The cashier, as soon as I walked up with my items, completely ignoring my scowl, says in a most cheery tone, “Are you enjoying this fantastic weather we’re having today? What a beautiful day!” To be honest, I hadn’t noticed the weather. It seemed a little cooler, but, all I had been focusing on was how nothing had gone right the entire day and now I was going through the motions, just to get through the day! But, now that someone mentioned it, it was a really, really nice day outside. Our 90+ degree heat and high humidity had turned to a 75-degree, no humidity, light breeze, sunny day. Yes, the sun was shining and it truly WAS beautiful! So I replied, showing my first smile of the day, “Yes, yes, I am enjoying it!” Her exceptional attitude turned my day around. I just kept thinking, it only takes one person to be kind to bring about a transformation.
So with that, today’s positive quote is from Mahatma Gandhi who said, “Be the change you want to see in the world.”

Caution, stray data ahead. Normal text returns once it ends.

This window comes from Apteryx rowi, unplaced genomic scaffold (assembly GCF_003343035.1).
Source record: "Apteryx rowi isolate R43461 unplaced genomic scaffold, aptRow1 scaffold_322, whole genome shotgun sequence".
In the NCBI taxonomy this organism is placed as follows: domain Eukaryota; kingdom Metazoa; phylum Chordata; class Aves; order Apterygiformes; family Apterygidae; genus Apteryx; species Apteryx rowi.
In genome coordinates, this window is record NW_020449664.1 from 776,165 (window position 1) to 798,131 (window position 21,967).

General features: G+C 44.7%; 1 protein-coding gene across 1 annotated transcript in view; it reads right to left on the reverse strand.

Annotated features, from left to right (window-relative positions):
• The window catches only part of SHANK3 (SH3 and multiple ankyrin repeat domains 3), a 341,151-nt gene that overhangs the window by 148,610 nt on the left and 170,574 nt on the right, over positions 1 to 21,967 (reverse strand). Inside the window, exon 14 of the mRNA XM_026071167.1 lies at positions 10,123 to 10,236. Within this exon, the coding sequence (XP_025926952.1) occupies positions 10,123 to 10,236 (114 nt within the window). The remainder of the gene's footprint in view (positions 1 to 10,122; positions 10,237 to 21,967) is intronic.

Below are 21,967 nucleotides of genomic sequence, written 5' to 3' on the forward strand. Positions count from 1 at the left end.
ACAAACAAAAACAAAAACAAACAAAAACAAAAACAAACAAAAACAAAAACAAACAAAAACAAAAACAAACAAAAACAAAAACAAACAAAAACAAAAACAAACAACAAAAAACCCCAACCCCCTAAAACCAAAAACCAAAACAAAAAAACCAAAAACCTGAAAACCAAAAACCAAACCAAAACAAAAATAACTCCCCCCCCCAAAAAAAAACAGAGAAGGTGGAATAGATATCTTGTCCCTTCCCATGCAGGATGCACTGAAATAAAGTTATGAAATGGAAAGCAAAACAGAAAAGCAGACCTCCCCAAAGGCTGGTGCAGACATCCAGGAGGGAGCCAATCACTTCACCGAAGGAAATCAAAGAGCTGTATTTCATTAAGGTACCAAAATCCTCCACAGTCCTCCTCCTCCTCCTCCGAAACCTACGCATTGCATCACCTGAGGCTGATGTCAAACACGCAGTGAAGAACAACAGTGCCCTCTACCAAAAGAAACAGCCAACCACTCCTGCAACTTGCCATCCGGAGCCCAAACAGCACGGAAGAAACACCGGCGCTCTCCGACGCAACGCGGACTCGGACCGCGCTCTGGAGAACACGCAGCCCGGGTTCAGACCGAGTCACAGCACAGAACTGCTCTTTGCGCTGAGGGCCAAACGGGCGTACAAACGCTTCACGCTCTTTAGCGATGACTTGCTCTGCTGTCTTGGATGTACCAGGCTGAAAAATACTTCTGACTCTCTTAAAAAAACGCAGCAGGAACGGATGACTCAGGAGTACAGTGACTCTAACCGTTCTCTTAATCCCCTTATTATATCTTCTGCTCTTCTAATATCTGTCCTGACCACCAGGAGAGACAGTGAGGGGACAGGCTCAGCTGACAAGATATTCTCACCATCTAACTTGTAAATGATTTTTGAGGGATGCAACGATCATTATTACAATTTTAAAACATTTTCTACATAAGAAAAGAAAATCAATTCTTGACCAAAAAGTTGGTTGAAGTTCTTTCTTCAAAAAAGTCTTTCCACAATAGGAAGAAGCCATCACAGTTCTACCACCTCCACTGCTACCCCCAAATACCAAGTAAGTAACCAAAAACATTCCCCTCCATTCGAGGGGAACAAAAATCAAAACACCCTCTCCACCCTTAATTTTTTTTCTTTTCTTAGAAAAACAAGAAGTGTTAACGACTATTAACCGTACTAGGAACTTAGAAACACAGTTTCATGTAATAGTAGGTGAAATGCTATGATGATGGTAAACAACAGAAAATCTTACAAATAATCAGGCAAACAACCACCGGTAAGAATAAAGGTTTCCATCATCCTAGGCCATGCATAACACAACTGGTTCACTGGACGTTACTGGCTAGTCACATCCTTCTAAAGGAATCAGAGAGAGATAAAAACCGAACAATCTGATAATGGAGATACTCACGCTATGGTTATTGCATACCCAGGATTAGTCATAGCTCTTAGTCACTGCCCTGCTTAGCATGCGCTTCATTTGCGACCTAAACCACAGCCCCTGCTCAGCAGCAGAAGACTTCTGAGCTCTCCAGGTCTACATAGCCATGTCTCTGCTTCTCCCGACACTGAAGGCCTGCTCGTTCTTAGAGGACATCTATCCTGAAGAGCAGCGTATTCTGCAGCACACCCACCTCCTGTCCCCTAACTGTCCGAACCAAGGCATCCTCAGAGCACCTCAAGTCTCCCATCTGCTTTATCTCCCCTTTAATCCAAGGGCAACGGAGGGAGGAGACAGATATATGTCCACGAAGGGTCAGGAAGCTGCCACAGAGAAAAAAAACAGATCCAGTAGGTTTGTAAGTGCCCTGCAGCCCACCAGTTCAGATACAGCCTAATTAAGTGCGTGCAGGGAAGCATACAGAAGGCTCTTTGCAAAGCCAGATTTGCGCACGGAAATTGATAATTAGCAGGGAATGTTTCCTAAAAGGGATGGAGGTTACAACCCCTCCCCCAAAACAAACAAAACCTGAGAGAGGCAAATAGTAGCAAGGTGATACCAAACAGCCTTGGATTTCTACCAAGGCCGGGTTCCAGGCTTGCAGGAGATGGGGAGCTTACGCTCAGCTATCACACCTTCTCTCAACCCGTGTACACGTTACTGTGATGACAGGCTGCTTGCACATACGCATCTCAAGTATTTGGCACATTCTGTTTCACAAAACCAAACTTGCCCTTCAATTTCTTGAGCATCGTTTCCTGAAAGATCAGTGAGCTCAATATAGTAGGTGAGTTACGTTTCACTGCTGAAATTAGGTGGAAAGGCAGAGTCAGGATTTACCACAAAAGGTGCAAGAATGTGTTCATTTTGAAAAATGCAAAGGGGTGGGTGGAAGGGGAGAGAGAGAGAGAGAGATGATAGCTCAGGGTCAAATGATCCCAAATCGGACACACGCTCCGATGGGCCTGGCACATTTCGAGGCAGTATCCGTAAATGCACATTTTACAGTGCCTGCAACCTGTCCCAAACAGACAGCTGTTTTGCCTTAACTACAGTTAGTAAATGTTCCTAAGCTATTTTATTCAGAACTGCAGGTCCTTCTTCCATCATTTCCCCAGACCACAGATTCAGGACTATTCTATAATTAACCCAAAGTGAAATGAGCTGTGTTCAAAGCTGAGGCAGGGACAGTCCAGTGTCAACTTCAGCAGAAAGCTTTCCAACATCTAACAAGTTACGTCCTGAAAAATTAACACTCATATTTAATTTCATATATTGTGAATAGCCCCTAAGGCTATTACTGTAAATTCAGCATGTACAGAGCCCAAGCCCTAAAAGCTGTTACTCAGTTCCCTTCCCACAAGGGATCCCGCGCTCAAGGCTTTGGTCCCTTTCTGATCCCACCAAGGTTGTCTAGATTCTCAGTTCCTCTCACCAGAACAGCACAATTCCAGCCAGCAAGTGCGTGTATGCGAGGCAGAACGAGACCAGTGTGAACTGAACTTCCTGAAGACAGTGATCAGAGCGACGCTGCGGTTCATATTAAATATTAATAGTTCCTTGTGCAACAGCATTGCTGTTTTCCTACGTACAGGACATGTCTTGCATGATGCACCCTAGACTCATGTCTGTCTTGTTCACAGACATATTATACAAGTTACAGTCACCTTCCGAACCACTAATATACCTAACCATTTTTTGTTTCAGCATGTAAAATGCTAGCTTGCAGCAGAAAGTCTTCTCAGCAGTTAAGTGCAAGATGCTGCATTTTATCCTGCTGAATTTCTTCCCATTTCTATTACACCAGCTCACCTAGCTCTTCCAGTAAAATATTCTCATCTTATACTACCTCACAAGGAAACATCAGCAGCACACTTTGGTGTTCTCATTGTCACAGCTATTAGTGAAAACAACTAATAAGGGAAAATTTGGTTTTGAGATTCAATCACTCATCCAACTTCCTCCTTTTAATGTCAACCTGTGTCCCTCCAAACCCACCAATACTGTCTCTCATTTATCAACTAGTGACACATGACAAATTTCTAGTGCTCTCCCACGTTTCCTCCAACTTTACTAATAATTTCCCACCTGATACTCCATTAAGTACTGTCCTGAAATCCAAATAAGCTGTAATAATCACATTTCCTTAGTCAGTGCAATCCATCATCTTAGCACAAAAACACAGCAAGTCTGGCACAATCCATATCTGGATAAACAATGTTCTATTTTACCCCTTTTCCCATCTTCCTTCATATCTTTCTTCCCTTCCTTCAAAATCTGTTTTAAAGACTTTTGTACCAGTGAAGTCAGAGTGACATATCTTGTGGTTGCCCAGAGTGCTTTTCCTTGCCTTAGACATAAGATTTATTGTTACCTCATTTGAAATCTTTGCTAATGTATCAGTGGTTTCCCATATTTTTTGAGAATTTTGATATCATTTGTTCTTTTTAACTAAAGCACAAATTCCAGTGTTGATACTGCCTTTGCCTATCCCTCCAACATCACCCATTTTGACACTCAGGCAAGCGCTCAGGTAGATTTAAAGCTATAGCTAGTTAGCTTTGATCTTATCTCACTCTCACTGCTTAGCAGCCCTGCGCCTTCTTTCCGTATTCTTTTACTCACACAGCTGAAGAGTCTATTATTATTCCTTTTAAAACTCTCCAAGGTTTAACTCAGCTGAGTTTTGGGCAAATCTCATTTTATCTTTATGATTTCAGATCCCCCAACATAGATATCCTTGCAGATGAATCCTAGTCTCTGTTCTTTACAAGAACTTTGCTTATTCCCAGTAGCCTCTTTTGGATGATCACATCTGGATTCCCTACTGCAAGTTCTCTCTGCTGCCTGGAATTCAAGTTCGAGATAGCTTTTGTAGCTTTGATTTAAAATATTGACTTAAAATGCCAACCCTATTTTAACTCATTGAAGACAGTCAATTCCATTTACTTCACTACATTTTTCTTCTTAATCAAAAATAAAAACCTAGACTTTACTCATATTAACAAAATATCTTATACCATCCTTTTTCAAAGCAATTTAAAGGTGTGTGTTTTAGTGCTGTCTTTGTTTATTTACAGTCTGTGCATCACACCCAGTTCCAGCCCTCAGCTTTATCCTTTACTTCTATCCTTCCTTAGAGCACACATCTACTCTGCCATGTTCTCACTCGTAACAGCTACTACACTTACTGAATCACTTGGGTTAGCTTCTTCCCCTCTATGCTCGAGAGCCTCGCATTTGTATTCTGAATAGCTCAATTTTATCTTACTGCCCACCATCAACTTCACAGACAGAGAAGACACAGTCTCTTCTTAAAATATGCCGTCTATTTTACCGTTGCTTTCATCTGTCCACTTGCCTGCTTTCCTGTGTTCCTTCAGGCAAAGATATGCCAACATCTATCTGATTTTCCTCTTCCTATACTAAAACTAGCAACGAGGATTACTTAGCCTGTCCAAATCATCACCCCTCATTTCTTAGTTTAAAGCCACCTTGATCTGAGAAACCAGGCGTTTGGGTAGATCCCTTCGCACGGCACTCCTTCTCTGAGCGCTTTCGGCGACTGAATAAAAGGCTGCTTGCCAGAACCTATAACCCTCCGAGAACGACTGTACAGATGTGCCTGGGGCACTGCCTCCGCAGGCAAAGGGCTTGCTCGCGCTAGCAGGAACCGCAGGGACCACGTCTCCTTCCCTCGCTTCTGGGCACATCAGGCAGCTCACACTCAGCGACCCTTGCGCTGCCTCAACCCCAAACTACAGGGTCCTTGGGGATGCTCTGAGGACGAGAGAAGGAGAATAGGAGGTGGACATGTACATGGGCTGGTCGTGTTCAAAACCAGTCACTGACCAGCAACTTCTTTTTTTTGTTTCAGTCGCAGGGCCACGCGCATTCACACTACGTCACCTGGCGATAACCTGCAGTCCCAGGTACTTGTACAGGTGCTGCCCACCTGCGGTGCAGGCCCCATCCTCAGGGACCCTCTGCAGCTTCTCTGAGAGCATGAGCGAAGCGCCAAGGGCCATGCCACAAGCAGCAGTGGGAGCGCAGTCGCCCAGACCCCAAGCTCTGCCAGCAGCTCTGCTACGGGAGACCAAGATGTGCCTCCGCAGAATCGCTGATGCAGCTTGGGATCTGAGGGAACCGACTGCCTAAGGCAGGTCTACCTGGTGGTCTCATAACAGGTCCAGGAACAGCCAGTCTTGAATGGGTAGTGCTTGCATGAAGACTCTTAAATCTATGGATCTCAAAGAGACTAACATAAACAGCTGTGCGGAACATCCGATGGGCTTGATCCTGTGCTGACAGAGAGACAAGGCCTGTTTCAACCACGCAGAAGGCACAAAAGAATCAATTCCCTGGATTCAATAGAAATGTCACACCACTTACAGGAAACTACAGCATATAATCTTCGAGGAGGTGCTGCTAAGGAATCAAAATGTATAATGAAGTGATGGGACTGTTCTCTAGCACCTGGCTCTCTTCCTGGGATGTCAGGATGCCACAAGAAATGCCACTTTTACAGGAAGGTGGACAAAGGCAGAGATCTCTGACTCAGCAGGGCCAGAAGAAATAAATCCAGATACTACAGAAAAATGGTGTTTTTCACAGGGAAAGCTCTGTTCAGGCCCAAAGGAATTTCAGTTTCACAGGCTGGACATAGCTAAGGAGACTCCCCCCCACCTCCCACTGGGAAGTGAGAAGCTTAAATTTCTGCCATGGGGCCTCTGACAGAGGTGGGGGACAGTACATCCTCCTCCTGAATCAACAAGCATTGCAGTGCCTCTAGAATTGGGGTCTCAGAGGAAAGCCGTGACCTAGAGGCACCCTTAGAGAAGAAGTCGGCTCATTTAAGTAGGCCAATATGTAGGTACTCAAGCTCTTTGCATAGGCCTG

You never know when your smile, your gratitude or your act of kindness will be the one thing that someone else needs that will change an attitude. I really needed her to remind me that it was a beautiful day. Her smile and excitement at this simple fact made all the difference.
Go be positive, smile and act kindly – be the positive change.
“I shall be telling this with a sigh
Somewhere ages and ages hence:
Two roads diverged in a wood, and I—
I took the one less traveled by,
And that has made all the difference.”
I admit it, I have a background in English and I have a weakness for verse. But when I re-read this passage from Robert Frost, I thought it fell right into the positive category. Why? Because making and owning a decision gives us control and that control allows us confidence to go forth and make more decisions, even to divert from our current career path. As I’ve stated before, having control can lead to a more positive life.
“I took the one less traveled by, And that has made all the difference.”
According to Alison Doyle, Job Search Expert on aboutcareers.com, “Today, the average person changes jobs ten to fifteen times (with an average of 11 job changes) during his or her career, which means a good amount of time is spent changing employment. Job searching and networking, along with staying on top of the job market, has become an integral part of everyday work life, rather than something you do once or twice during your career.”